It was an evening of fine tenors, with Samuel Boden distinguishing himself among the lovers and Thomas Hobbs all poised lyricism as Telemaco, Ulysses son. Katherine Manley was a delight as pert maid Melanto (whose breathless "For the skill of your silver tongue" was as neat as it was naughty) and Diana Montague brought all her experience to Ericlea, but I wasn't convinced by Ruby Hughes' Minerva. Pushed at the top and tending to blurt, a more controlled delivery might have given this schemer a power that brute force could not.

“Prima le parole, e poi la musica" ("First the words and then the music") was the creed by which Monteverdi composed. It's a philosophy that has been a gift to generations of directors, an invitation to (and justification for) subordinating any musical demands to the greater cause of drama. Andrews's production is all about the drama, the echoing story artists have so obsessively retold and reworked. Yet in neglecting the music, he has somehow made absolute sense of it. This is no production for opera purists, brutally cut and some of it barely sung, but it's as close as Monteverdi gets to Gesamkunstwerk , and all the inauthentic better for it.

The Return of Ulysses
Young Vic, London SE1

Alexandra Coghlan is the New Statesman's classical music critic.

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Do the abusive messages sent to One Direction members reveal a darker side to fandom?

Incidents like this are often used to characterise all young female fans, but this isn’t about fandom. It’s harassment. 

One Direction’s Niall Horan is the internet’s favourite innocent blond goofball. He spends his days tweeting platitudes about golf and the weather, Snapchatting his reactions to whatever is on his TV, and thanking his fans for everything they’ve done for him. His social media presence is generally one of cheerful bemusement.

So, last night, the web went into maternal #ProtectNiall mode when he took to Twitter to highlight the darker side to fame.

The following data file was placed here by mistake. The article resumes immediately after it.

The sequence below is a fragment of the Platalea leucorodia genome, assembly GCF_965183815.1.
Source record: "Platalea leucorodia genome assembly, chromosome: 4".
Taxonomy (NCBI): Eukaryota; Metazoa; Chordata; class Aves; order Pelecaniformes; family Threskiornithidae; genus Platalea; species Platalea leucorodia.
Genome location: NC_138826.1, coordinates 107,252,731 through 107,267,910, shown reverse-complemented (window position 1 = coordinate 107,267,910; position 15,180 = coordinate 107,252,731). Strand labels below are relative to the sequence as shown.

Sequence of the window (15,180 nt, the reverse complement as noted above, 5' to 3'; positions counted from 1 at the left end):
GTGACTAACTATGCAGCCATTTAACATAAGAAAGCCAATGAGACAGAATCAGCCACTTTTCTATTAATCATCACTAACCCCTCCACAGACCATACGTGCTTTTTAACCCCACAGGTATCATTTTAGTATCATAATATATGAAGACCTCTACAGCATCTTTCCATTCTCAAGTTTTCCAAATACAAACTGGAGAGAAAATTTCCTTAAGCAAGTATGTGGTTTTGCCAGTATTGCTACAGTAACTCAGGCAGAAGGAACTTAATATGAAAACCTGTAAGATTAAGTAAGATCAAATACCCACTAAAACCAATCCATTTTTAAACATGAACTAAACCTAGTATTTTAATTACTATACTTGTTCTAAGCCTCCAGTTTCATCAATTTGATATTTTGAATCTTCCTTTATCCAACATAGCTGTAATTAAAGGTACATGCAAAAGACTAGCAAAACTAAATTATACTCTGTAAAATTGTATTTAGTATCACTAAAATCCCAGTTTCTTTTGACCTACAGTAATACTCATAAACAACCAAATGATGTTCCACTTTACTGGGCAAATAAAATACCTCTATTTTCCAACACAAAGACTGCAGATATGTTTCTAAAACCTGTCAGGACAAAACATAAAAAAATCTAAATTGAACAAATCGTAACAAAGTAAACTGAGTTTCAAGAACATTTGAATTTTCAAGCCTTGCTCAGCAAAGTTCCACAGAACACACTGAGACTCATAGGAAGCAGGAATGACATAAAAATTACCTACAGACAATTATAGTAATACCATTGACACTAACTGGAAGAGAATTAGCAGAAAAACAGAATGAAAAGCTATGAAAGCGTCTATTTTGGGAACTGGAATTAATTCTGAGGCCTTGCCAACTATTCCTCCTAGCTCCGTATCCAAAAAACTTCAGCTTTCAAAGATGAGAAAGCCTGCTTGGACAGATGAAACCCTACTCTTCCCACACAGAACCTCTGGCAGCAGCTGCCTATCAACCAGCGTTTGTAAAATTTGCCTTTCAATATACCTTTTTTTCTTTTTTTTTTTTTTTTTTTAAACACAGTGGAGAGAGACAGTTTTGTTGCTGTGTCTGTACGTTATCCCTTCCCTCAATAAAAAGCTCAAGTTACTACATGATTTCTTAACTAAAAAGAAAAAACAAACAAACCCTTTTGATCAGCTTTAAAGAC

A group of “fans” got hold of Niall’s number, and started frantically texting, WhatsApping and calling him. After two weeks of constant abusive messaging, despite requests to stop, Niall tries to use his platform to get them to stop.

Around the same time, screenshots of the supposed messages started to circle online. (I certainly can’t prove whether they’re real or not, but they first surfaced before Niall’s tweets and feel genuine.) The pattern that emerges seems to be one of frantic, attention-seeking messaging, extreme shock and surprise when he writes back, and, when Niall only requests that they stop messaging him and respect his privacy, the really nasty stuff starts. Messages range from “You invented cancer” to “If [your nephew] was my kid I’d sell it”; from “You’re so stupid and r*tarded” to “I hope your house blows up”.

Niall’s responses are extremely Niall in their politeness. “Why do I deserve to have a bad day?” he asks one. “You guys are bullies,” he tells them. “Go away please.”

As soon as the screenshots emerged, so did suspicions about the identity of the individuals in question. A set of five or six Twitter handles were circled by fan accounts, encouraging people to block and report the usernames to Twitter. Some of the owners of these accounts themselves claim to have been part of the conversations in question, to varying degrees. These account owners are seemingly women, under the age of 18, who have supposedly been involved in other recent One Direction harassment incidents.